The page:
The 2.1 version of MaxScale introduced a new concept of module commands. This blog post takes a look at what they are, why they were implemented and where you see them when you use MaxScale.
The Idea Behind Module Commands
The core concept of the module commands was driven by the need to do things with modules that couldn’t be done with all modules of that type. One example of this need is the dbfwfilter firewall filter module. The module needs to be able to provide a mechanism which is capable of testing the validity of the rules as well as updating them out on the fly. We could have introduced a reload function into the filter API but only a few filters would ever implement it. But what if a filter needs to be able to do even more specific tasks which do not apply to other modules of the same type?
As the type and variety of modules in MaxScale starts to grow, so do the requirements that those module place on the MaxScale core. At this point, we have realized that we need a way to allow modules to expose module specific functionality to end users regardless of the module API they use. And so the idea of a module command was born.
How Module Commands Were Implemented
The module command implementation is relatively simple. It allows modules to register commands that are exposed to the user via the administrative interface. All the module needs to do is to declare the parameters the command expects, document the parameters and give a function which is called when the module command is executed. Everything else is handled by the MaxScale core.
Calling Module Commands
The user can then call these commands via the administrative interface. The use of module commands is intended to be very similar to the use of the built in maxadmin commands and it should feel familiar to the users of MaxScale.
Two new commands were added to MaxAdmin itself: list commands and call command. The former lists all registered module commands and the latter calls a module command. The execution of call command always takes at least two arguments, the module and command names.
Example Use of Module Commands
The best way to show how module commands work is to show them in action. One of the MaxScale modules that implements module commands is the dbfwfilter database firewall.
Micro-Tutorial: Dbfwfilter Module Commands
A practical example of using module commands is the reloading of the firewall rules in the dbfwfilter module when changes occur in the database.
The module registers two commands. Here’s the output of maxadmin list commands when the dbfwfilter module has been loaded.
Command: dbfwfilter rules Parameters: FILTER FILTER - Filter to inspect Command: dbfwfilter rules/reload Parameters: FILTER [STRING] FILTER - Filter to reload [STRING] - Path to rule file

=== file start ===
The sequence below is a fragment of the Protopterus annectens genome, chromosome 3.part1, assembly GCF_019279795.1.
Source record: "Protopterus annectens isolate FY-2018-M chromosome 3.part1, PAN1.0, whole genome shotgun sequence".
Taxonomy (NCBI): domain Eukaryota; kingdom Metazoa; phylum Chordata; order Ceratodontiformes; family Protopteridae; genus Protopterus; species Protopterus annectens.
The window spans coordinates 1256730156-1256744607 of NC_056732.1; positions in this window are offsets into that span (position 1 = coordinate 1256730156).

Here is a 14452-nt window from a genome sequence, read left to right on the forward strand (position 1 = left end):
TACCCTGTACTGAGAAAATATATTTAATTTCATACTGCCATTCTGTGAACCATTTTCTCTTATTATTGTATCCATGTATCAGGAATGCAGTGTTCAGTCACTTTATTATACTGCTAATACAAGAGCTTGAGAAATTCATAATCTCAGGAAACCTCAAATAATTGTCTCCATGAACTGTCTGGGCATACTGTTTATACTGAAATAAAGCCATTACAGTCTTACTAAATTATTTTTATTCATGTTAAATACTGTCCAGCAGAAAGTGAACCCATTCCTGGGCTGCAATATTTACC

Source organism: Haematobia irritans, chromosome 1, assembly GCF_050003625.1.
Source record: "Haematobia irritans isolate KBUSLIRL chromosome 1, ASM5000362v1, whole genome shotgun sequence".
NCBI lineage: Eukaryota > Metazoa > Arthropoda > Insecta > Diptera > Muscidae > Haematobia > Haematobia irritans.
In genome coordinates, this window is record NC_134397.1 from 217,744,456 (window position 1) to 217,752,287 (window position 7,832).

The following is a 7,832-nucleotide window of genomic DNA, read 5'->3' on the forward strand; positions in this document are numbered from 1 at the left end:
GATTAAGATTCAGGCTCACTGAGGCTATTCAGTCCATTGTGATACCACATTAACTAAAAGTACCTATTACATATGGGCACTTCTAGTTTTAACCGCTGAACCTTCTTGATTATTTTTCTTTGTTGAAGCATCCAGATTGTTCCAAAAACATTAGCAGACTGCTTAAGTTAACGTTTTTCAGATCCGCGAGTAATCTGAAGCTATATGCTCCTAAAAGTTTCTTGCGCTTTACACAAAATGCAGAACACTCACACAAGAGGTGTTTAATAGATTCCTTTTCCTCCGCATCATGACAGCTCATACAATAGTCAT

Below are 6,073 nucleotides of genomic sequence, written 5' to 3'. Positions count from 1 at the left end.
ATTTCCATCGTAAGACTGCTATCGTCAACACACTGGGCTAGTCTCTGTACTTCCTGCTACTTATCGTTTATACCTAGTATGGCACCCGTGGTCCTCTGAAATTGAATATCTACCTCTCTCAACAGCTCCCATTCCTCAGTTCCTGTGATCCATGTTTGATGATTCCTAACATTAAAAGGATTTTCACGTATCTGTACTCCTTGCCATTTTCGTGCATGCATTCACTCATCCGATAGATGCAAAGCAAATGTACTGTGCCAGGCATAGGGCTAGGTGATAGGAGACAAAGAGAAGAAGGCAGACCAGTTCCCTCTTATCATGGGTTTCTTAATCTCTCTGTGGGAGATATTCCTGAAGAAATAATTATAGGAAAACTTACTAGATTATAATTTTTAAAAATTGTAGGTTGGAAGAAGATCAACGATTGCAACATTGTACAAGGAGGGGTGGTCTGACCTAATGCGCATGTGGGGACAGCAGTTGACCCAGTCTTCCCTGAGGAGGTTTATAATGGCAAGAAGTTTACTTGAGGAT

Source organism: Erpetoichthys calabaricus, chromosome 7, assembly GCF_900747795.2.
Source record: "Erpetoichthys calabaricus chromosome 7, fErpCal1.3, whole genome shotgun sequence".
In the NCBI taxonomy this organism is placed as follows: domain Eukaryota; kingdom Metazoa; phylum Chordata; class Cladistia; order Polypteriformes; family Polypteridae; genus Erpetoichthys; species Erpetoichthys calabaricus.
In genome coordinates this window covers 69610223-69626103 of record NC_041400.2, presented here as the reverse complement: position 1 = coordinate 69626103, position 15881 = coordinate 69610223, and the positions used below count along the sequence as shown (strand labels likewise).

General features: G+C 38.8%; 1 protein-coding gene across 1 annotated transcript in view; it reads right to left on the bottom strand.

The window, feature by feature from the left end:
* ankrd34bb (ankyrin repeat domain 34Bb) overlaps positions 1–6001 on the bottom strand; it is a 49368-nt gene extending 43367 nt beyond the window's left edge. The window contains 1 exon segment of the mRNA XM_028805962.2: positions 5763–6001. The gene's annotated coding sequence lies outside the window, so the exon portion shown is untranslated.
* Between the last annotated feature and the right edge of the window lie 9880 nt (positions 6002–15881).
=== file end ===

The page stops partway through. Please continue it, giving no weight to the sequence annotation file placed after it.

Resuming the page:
The rules commands shows diagnostic information about the active rules. The rules/reload command reloads the rules from a file and optionally changes the location of the rule file. The following filter configuration will use the rules file to detect which types of queries should be allowed. The action=allow parameter tells the filter to let all queries pass that match a rule.
[Database-Firewall] type=filter module=dbfwfilter action=allow rules=/home/markusjm/rules
Using the following rule file for the dbfwfilter will only allow statements that target the name or address columns.
rule allowed_columns allow columns name address users %@% match any rules allowed_columns
But what if we need to alter the client application to allow statements to the email column? In older versions this would require a restart of MaxScale so that the rules could be reloaded. With the 2.1 version of MaxScale, you can alter the rules and reload them at runtime. To do this, we add the email column to the rule file.
rule allowed_columns allow columns name address email users %@% match any rules allowed_columns
Then we reload the rules by calling the rules/reload command of the dbfwfilter. The rules/reload command can be called by executing the call command MaxAdmin command and giving it the filter name as a parameter.
maxadmin call command dbfwfilter rules/reload Database-Firewall
Once the command is complete, the dbfwfilter has reloaded and taken the new rules into use. With this new functionality in the dbfwfilter, online modifications to both the client applications and backend databases can be made without interruptions to the service.
Module commands make the usage of MaxScale’s modules easier as it allows modules to perform custom actions. The example shows a practical use-case that makes the use of MaxScale more convenient by leveraging the module command system.
For more information on the implementation of the module commands, read the MaxScale documentation on module commands. You can find a list of modules that implement module commands in the MariaDB MaxScale 2.1.0 Beta Release Notes.
Please try out the new module commands by downloading the MariaDB MaxScale 2.1.0 beta and give us your feedback on our mailing list firstname.lastname@example.org or on #maxscale@FreeNode.